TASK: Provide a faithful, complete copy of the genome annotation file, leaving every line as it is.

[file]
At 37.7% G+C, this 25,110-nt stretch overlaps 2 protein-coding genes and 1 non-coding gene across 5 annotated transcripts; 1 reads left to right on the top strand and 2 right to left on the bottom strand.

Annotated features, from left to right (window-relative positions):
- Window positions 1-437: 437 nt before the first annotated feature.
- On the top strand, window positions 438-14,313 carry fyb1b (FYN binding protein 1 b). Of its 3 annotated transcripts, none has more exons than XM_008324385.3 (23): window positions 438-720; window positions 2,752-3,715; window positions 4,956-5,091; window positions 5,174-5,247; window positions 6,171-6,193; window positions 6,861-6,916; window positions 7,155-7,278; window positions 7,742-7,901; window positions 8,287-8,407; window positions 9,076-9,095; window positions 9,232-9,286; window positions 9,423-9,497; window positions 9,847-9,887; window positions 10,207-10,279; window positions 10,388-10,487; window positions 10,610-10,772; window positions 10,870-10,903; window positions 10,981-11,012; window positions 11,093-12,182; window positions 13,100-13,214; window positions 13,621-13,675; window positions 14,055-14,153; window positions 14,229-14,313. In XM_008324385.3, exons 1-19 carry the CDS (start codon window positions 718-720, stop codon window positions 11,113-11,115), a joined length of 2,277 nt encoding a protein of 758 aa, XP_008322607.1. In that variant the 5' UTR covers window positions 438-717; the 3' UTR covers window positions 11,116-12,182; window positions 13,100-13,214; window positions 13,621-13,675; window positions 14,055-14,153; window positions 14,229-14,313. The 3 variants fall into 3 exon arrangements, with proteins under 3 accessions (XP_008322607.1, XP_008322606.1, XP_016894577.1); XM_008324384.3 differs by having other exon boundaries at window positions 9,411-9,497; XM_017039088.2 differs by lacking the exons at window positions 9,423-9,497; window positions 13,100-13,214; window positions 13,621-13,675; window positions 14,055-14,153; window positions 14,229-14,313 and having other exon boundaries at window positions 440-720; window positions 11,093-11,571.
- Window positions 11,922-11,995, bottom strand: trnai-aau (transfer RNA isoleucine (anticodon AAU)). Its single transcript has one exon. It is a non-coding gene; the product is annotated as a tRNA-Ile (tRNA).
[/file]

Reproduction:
At 37.7% G+C, this 25,110-nt stretch overlaps 2 protein-coding genes and 1 non-coding gene across 5 annotated transcripts; 1 reads left to right on the top strand and 2 right to left on the bottom strand.

Annotated features, from left to right (window-relative positions):
- Window positions 1-437: 437 nt before the first annotated feature.
- On the top strand, window positions 438-14,313 carry fyb1b (FYN binding protein 1 b). Of its 3 annotated transcripts, none has more exons than XM_008324385.3 (23): window positions 438-720; window positions 2,752-3,715; window positions 4,956-5,091; window positions 5,174-5,247; window positions 6,171-6,193; window positions 6,861-6,916; window positions 7,155-7,278; window positions 7,742-7,901; window positions 8,287-8,407; window positions 9,076-9,095; window positions 9,232-9,286; window positions 9,423-9,497; window positions 9,847-9,887; window positions 10,207-10,279; window positions 10,388-10,487; window positions 10,610-10,772; window positions 10,870-10,903; window positions 10,981-11,012; window positions 11,093-12,182; window positions 13,100-13,214; window positions 13,621-13,675; window positions 14,055-14,153; window positions 14,229-14,313. In XM_008324385.3, exons 1-19 carry the CDS (start codon window positions 718-720, stop codon window positions 11,113-11,115), a joined length of 2,277 nt encoding a protein of 758 aa, XP_008322607.1. In that variant the 5' UTR covers window positions 438-717; the 3' UTR covers window positions 11,116-12,182; window positions 13,100-13,214; window positions 13,621-13,675; window positions 14,055-14,153; window positions 14,229-14,313. The 3 variants fall into 3 exon arrangements, with proteins under 3 accessions (XP_008322607.1, XP_008322606.1, XP_016894577.1); XM_008324384.3 differs by having other exon boundaries at window positions 9,411-9,497; XM_017039088.2 differs by lacking the exons at window positions 9,423-9,497; window positions 13,100-13,214; window positions 13,621-13,675; window positions 14,055-14,153; window positions 14,229-14,313 and having other exon boundaries at window positions 440-720; window positions 11,093-11,571.
- Window positions 11,922-11,995, bottom strand: trnai-aau (transfer RNA isoleucine (anticodon AAU)). Its single transcript has one exon. It is a non-coding gene; the product is annotated as a tRNA-Ile (tRNA).